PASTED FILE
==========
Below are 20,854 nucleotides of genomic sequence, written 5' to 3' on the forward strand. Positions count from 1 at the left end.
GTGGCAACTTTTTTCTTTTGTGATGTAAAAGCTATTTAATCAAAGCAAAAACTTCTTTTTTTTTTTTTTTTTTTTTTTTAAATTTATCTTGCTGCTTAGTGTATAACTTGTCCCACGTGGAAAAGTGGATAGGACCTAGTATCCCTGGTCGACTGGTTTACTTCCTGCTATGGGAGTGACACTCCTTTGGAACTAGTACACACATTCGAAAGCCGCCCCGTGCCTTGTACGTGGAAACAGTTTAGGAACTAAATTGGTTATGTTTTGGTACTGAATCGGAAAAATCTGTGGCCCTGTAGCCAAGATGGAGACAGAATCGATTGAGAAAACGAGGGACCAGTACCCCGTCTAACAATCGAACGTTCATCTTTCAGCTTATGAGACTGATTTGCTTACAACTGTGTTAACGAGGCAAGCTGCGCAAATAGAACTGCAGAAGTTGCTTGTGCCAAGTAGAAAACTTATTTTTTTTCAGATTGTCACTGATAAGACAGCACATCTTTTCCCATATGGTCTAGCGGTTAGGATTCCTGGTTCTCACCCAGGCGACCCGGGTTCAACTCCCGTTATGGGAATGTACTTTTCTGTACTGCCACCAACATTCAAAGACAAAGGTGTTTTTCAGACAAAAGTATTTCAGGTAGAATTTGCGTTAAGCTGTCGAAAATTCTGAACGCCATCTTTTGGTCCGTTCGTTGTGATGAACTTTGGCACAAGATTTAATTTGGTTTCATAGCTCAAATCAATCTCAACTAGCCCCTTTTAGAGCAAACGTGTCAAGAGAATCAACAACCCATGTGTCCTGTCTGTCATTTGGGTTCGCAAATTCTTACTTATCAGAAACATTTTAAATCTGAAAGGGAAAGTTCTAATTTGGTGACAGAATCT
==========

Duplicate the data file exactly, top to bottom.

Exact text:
Below are 20,854 nucleotides of genomic sequence, written 5' to 3' on the forward strand. Positions count from 1 at the left end.
GTGGCAACTTTTTTCTTTTGTGATGTAAAAGCTATTTAATCAAAGCAAAAACTTCTTTTTTTTTTTTTTTTTTTTTTTTAAATTTATCTTGCTGCTTAGTGTATAACTTGTCCCACGTGGAAAAGTGGATAGGACCTAGTATCCCTGGTCGACTGGTTTACTTCCTGCTATGGGAGTGACACTCCTTTGGAACTAGTACACACATTCGAAAGCCGCCCCGTGCCTTGTACGTGGAAACAGTTTAGGAACTAAATTGGTTATGTTTTGGTACTGAATCGGAAAAATCTGTGGCCCTGTAGCCAAGATGGAGACAGAATCGATTGAGAAAACGAGGGACCAGTACCCCGTCTAACAATCGAACGTTCATCTTTCAGCTTATGAGACTGATTTGCTTACAACTGTGTTAACGAGGCAAGCTGCGCAAATAGAACTGCAGAAGTTGCTTGTGCCAAGTAGAAAACTTATTTTTTTTCAGATTGTCACTGATAAGACAGCACATCTTTTCCCATATGGTCTAGCGGTTAGGATTCCTGGTTCTCACCCAGGCGACCCGGGTTCAACTCCCGTTATGGGAATGTACTTTTCTGTACTGCCACCAACATTCAAAGACAAAGGTGTTTTTCAGACAAAAGTATTTCAGGTAGAATTTGCGTTAAGCTGTCGAAAATTCTGAACGCCATCTTTTGGTCCGTTCGTTGTGATGAACTTTGGCACAAGATTTAATTTGGTTTCATAGCTCAAATCAATCTCAACTAGCCCCTTTTAGAGCAAACGTGTCAAGAGAATCAACAACCCATGTGTCCTGTCTGTCATTTGGGTTCGCAAATTCTTACTTATCAGAAACATTTTAAATCTGAAAGGGAAAGTTCTAATTTGGTGACAGAATCT